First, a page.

Per FO, Baldwin was second in DVOA in 2013 and 13th in DYAR. Now, there are problems with DVOA (Kenny Stills was first in DVOA) but that doesn't mean it doesn't symbolize that Baldwin (and Stills) caught a lot of important passes that season. Catching a high rate of targets and turning those targets into an average of 15 yards per catch means that you're quite valuable when targeted.

Baldwin had more DYAR that season than Alshon Jeffery, Dez Bryant, and AJ Green. Was he better than those players? Probably not. But he deserved more praise than being tossed aside like lemon-flavored Mambas.

You just can't get strawberry, raspberry, and orange in one package. You just can't!

He also had, by some estimates, just two drops on those 72 targets. It's fair to say that's probably accurate given the consistency of most sites to say that Baldwin drops a very low rate of balls every season. We've also seen him make some pretty incredible catches over the years, even if he didn't do it (before now) at such a volume as to produce 1,000-yard seasons.

It's not so much that Carter couldn't predict the future, it's that he couldn't even diagnose the present. That's what was disturbing about those comments, as well as the one that followed the Super Bowl that assumed Baldwin's career was still coming to an end within a couple of years. That's significantly bad analysis for a guy that's not only supposed to be an expert, but played wide receiver for like 40 years.

Now, I'll be the first to admit that I have not been Baldwin's biggest supporter over his career and that I've told people multiple times that he's "not a number one receiver" or that he's "a great slot receiver and that's all he'll ever be." I still don't know how untrue either of those statements are, but it's clear Baldwin isn't going anywhere any time soon. It's not so much that you should ever overreact to a seven or eight-game sample size, but when you factor in Baldwin's first four-and-a-half seasons (and before the Super Bowl that year, I did write at least one article about how good the Seattle receivers were "beneath the classic numbers") with the fact that Russell Wilson seem to be a different player within the pocket now, it's obvious that Baldwin's future could be brighter than we'd ever imagined.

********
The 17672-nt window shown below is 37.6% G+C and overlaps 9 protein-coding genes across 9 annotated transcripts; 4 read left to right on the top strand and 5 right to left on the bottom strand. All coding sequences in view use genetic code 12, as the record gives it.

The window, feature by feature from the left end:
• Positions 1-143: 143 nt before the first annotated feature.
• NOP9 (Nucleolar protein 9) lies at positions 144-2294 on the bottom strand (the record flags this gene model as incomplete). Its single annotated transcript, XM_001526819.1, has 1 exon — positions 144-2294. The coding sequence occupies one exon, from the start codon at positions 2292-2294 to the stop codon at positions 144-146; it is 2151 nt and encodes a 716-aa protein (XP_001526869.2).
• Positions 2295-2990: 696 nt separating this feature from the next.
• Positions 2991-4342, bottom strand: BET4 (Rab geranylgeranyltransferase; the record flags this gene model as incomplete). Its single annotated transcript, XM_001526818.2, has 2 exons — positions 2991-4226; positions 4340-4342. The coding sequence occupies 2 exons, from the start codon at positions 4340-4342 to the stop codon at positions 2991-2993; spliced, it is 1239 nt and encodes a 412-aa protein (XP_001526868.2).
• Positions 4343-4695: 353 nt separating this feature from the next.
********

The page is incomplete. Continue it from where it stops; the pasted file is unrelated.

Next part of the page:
Take a look at probably the best comp for Baldwin through five seasons that you'll find with any player:

Not only are the numbers extremely similar, but Baldwin and Smith are basically the exact same size. You can see that Smith played in fewer games, meaning he produced more per game, but at the end of the day the catch rates and Y/C are close to identical. Both players took a few years to catch on, and for Smith, he soon became unstoppable.

This year, Baldwin caught 47 balls for 724 yards and 12 touchdowns in the second half of the season. His catch rate was 74.6%. From Week 11 to the end of the year he caught 11 touchdowns. Only a handful of players have ever done that  You know who the others are?

Sterling Sharpe. (Had 13, the most ever. Everyone else had 11.)

Jerry Rice.

Randy Moss.

Doug Baldwin.


Cris Carter.

Oh shit! Hey, Cris Carter, I got some bad news for you, bb: You're an appetizer!

This season, Baldwin finished second in DYAR behind only Antonio Brown and first in DVOA. Nobody caught more touchdowns than he did. He dropped two of 103 targets, one of the lowest drop percentages in the NFL. Going back to 1992, when targets were first recorded for PFR, Baldwin's 103 targets were the third-fewest ever for a player who caught at least 14 touchdowns. There's also the fact that you could argue Baldwin caught another touchdown that was called incomplete and in the final couple of weeks, Wilson was clearly going for Baldwin in the end zone but the two couldn't connect. On one occasion, Baldwin even seemed open but the pass was off target and nearly intercepted.